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Fall Culture Guide: The City’s 14 Best Blue-Chip Artists

Break out the bow ties—it’s about to get classy in here. Here’s a primer on the top tickets in Chicago this season.

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Blue-chip artists performances for $55 and under

Photography: (Rorem) Jessica Griffin/AP; (Cabell) Devon Cass; (Zorn) Bernd Thissen/AP; (Denk) Dennis Callahan; (Jones) Carlos J. Ortiz/Chicago Tribune; (Queyras) Marco Borggreve; (Wilson) Fadil Berisha; Photo Illustration: Andrew R. Davis

From left: Ned Rorem, Nicole Cabell, John Zorn, Jeremy Denk, Bill T. Jones, Jean-Guihen Queyras, and Terrence Wilson

In ascending order of median ticket price, ranging from $8 to $149.

Lower-Priced Performances

Ned Rorem
During the dark days of new music, when mid- and late-20th-century contemporary composers holed up in their academies with only numbers to keep them warm, Rorem continued to write exotically beautiful tonal pieces. Known especially for his art songs, he celebrates his 90th birthday with two chamber concerts at Northwestern University, which he attended briefly in the 1940s. Ticket prices top out at a bargain-basement $8 for the Ned@90 event. music.northwestern.edu/concerts. Oct. 10 to 11

Nicole Cabell

When she’s not jetting off to Japan or Russia, this hometown diva usually performs for thousands at the Civic Opera House, Symphony Center, or Ravinia. This month, she sings a recital in Northeastern Illinois University’s Jewel Box Series, relocated from its usual hall to a comparatively capacious auditorium that seats 425. Fittingly for a more intimate performance, Cabell will sing Samuel Barber’s Knoxville: Summer of 1915 and Benjamin Britten’s song cycle Les Illuminations. $25; neiu.edu. Oct. 18

John Zorn

A pioneer of the New York downtown scene, Zorn turns 60 this fall, and the International Contemporary Ensemble throws him a birthday concert at the Museum of Contemporary Art. The new-classical composer’s style flits from genre to genre, but he’s most famous for pastiches, such as Spillane, which distills noir into patchwork music. From $10 to $28; mcachicago.org/performances. Oct. 26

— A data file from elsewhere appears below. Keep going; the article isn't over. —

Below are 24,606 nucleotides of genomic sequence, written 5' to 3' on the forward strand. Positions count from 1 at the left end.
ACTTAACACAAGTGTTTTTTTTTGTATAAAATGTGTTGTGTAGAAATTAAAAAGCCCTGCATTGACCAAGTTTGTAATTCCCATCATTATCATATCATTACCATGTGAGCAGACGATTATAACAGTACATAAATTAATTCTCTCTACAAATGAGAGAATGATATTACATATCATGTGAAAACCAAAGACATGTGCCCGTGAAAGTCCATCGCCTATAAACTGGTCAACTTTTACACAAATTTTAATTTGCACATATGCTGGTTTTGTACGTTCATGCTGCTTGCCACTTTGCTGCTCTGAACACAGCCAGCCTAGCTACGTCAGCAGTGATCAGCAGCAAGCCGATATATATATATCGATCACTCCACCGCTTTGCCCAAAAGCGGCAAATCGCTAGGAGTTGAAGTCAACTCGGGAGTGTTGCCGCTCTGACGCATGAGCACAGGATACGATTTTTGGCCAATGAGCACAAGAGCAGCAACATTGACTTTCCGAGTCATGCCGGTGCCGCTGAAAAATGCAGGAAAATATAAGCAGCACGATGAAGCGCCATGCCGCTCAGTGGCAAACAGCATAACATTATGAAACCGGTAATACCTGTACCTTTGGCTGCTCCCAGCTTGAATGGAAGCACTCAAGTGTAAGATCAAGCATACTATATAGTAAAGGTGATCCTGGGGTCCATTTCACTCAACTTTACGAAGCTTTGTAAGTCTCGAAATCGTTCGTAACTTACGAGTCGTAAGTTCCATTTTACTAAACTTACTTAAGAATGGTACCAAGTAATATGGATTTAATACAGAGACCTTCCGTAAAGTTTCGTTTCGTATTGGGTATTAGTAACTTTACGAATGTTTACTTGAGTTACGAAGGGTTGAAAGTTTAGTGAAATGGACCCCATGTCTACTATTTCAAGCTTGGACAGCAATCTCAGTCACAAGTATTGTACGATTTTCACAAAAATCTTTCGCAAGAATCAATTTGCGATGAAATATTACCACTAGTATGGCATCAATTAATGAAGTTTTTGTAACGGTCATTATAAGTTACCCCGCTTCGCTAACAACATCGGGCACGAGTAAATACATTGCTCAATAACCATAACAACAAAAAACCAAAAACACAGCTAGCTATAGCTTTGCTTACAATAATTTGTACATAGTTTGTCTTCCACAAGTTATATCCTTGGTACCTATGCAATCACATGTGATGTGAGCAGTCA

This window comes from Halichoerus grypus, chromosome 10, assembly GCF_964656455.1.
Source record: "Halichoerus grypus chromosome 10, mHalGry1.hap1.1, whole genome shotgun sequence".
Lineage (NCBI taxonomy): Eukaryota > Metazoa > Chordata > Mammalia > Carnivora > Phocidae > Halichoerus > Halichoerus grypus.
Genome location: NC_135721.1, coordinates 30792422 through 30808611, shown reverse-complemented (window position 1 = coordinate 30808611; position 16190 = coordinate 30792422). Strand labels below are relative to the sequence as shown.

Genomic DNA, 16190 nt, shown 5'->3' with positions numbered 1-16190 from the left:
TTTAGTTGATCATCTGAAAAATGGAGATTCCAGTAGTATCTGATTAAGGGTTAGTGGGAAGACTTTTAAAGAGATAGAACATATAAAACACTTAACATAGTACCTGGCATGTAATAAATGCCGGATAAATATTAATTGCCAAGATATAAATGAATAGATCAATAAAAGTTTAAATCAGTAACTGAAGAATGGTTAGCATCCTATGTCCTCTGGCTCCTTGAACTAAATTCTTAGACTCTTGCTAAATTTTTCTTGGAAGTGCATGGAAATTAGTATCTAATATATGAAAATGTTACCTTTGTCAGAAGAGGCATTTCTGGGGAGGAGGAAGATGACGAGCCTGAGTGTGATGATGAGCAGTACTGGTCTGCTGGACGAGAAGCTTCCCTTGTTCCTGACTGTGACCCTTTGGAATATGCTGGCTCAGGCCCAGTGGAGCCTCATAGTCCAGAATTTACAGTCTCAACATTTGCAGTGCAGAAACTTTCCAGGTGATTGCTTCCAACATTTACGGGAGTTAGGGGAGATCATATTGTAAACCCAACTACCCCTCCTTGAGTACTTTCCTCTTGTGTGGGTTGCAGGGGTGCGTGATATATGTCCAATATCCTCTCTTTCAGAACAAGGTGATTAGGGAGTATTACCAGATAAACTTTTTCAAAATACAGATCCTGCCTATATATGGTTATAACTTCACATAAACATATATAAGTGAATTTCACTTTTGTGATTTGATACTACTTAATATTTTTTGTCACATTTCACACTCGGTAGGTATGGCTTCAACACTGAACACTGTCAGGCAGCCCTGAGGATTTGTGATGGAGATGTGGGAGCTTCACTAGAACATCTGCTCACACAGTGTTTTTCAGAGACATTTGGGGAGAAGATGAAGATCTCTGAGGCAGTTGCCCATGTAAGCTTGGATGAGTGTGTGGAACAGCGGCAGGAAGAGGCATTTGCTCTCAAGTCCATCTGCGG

Jeremy Denk

The classical Renaissance man—he’s a writer for The New Yorker as well as a pianist—takes a break from spiky 20th-century composers such as Charles Ives and György Ligeti to play J. S. Bach’s complete Goldberg Variations in a recital at Symphony Center, participating in a recent mini-trend of Bach completism. From $23 to $39; cso.org. Oct. 13

Bill T. Jones

This towering New York choreographer doesn’t just embrace complexities; he swims in them. Sure, he’s had his share of commercial successes via Broadway (Fela!, Spring Awakening), but in his own avant-garde creations, he tackles such taboo-for-dance topics as race, the legacy of Abraham Lincoln, and terminal illness. Chicago audiences will have a chance to interact with this deep thinker twice: at the Columbia College Dance Center ($35 to $40, October 24 to 26) and in a public lecture at the Chicago Humanities Festival on October 20 ($15). dancecenterchicago.com, chicagohumanities.org

Jean-Guihen Queyras

Considerably less familiar to U.S. audiences than to European ones, the French cellist specializes in the art of the superhumanly long solo. In this appearance, he plays Suite No. 1 by Bach, the Sonata in B Minor by the 20th-century Hungarian Zoltán Kodály, and Cello Suite No. 1 by Benjamin Britten, born 100 years ago next month, the specter floating over the entire fall classical season. From $5 to $35; chicagopresents.uchicago.edu. Oct. 15

Terrence Wilson

The Bronx-born pianist will land here twice, appearing with two orchestras—the Elgin Symphony Orchestra and the Illinois Philharmonic Orchestra in Frankfort—that are fronted by young music directors. In Elgin, Wilson opens the ESO’s season ($25 to $60, October 5 to 6) with Gershwin’s Rhapsody No. 2; with the IPO ($35 to $55, October 19), he plays the Chicago-area premiere of the contemporary composer Michael Daugherty’s concerto Deus ex Machina, a depiction of trains, which Wilson premiered and recorded. elginsymphony.org, ipomusic.org

NEXT: Higher-Priced Performances


More in Fall Previews:
Comedy: Nick Offerman | Art: Insiders’ Guide | Art: Michelle Grabner
Theatre: Insiders’ Guide | Theatre: David Cromer | Music: Insiders’ Guide
Music: Numero Group | Music: Top 10 Shows | Classics: Blue-Chip Artists


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